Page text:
In a UNIX system, what happens to child processes when their parent processes exit (while the child process still has a thread of execution). i.e. (not sure how UNIX system call names vary amongst different *nixs): exec(some child process from main) and don't call wait(pid) and have an exit statement right after. Then for the child process have some large amount of code to execute (so regardless of the scheduling algorithm there should be a context switch back to main with some code still left for the child). Since the main process isn't going to wait for the child process it should exit immediately, however the child process still has some code to execute; does the child process simply terminate on the spot or will the kernel allow the child process to finish whatever it was doing and if so then who is now the parent process of this child?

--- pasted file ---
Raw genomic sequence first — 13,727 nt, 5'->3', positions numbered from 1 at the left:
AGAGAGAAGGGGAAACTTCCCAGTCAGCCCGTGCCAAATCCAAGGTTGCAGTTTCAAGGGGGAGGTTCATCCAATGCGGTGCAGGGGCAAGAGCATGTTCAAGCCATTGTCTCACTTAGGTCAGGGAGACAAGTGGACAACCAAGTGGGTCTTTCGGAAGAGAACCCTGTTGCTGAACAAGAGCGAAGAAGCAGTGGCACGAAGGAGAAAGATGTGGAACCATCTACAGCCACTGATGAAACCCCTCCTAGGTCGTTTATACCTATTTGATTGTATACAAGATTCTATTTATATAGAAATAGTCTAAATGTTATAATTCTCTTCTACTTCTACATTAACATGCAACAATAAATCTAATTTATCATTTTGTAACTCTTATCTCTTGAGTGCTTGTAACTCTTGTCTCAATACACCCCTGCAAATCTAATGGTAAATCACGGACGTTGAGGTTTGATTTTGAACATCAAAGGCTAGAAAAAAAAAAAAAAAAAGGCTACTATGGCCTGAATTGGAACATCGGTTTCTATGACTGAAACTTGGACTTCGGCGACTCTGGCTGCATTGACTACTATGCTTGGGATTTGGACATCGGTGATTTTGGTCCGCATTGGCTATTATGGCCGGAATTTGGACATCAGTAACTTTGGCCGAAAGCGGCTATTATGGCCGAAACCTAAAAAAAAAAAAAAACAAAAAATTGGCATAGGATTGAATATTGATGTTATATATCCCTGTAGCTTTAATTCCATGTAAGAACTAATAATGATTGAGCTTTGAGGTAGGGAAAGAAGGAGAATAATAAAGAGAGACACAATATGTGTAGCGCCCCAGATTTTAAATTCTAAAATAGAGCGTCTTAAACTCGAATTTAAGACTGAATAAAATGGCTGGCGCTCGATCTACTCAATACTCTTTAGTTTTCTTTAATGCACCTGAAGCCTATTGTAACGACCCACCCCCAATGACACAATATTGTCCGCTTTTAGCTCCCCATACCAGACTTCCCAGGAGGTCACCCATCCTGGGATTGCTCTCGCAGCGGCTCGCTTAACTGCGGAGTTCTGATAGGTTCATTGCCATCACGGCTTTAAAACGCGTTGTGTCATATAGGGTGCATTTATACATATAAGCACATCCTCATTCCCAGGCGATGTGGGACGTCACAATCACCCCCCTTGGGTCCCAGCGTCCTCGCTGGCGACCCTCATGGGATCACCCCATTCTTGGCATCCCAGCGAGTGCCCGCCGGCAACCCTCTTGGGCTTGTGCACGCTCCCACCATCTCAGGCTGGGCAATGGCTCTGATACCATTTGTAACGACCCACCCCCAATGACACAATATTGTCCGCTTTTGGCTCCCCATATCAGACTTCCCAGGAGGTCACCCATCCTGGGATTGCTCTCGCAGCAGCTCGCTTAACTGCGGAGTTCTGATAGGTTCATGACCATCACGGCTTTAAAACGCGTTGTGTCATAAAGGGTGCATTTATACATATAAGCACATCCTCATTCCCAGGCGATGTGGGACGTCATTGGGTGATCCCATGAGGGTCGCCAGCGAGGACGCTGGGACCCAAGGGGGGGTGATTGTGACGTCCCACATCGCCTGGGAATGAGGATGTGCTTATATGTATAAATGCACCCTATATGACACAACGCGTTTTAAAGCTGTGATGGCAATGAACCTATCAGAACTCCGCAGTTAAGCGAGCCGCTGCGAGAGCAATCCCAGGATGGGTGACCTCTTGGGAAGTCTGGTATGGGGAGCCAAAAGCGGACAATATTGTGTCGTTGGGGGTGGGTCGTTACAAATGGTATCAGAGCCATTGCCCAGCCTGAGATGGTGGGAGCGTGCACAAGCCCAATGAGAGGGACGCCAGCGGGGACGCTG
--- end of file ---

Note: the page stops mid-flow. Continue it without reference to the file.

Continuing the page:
> what happens to child processes when their parent processes exit
It just carries on doing whatever it was doing, until it arrives at its normal exit condition, crashes due to some bug, or is killed by some external event.
> and if so then who is now the parent process of this child?
I think the init process becomes the new parent.
You can test this by calling getppid() from within your child process, after the demise of the original parent.